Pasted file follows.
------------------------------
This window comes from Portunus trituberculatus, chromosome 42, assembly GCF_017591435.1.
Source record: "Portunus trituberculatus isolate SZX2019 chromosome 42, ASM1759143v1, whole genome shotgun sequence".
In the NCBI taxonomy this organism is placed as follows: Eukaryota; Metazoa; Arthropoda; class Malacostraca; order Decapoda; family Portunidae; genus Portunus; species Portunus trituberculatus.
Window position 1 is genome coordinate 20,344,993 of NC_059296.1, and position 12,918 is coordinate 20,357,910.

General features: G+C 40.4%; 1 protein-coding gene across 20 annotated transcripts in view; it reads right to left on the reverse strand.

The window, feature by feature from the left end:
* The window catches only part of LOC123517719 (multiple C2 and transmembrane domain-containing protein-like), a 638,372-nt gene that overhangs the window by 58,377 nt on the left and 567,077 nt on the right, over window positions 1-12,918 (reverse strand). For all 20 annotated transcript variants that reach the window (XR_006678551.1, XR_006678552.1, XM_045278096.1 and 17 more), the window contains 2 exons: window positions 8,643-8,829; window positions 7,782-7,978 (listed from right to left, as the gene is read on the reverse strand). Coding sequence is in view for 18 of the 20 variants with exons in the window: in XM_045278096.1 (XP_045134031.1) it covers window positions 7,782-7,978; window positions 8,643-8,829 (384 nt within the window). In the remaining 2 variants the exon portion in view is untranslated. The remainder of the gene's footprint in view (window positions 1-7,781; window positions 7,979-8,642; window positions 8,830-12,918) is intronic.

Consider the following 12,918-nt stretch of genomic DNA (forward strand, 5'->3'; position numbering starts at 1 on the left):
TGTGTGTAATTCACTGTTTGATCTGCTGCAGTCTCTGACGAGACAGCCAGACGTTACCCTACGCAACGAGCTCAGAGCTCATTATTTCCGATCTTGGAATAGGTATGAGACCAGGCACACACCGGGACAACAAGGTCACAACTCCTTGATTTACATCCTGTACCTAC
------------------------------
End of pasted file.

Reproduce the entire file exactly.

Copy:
This window comes from Portunus trituberculatus, chromosome 42, assembly GCF_017591435.1.
Source record: "Portunus trituberculatus isolate SZX2019 chromosome 42, ASM1759143v1, whole genome shotgun sequence".
In the NCBI taxonomy this organism is placed as follows: Eukaryota; Metazoa; Arthropoda; class Malacostraca; order Decapoda; family Portunidae; genus Portunus; species Portunus trituberculatus.
Window position 1 is genome coordinate 20,344,993 of NC_059296.1, and position 12,918 is coordinate 20,357,910.

General features: G+C 40.4%; 1 protein-coding gene across 20 annotated transcripts in view; it reads right to left on the reverse strand.

The window, feature by feature from the left end:
* The window catches only part of LOC123517719 (multiple C2 and transmembrane domain-containing protein-like), a 638,372-nt gene that overhangs the window by 58,377 nt on the left and 567,077 nt on the right, over window positions 1-12,918 (reverse strand). For all 20 annotated transcript variants that reach the window (XR_006678551.1, XR_006678552.1, XM_045278096.1 and 17 more), the window contains 2 exons: window positions 8,643-8,829; window positions 7,782-7,978 (listed from right to left, as the gene is read on the reverse strand). Coding sequence is in view for 18 of the 20 variants with exons in the window: in XM_045278096.1 (XP_045134031.1) it covers window positions 7,782-7,978; window positions 8,643-8,829 (384 nt within the window). In the remaining 2 variants the exon portion in view is untranslated. The remainder of the gene's footprint in view (window positions 1-7,781; window positions 7,979-8,642; window positions 8,830-12,918) is intronic.

Consider the following 12,918-nt stretch of genomic DNA (forward strand, 5'->3'; position numbering starts at 1 on the left):
TGTGTGTAATTCACTGTTTGATCTGCTGCAGTCTCTGACGAGACAGCCAGACGTTACCCTACGCAACGAGCTCAGAGCTCATTATTTCCGATCTTGGAATAGGTATGAGACCAGGCACACACCGGGACAACAAGGTCACAACTCCTTGATTTACATCCTGTACCTAC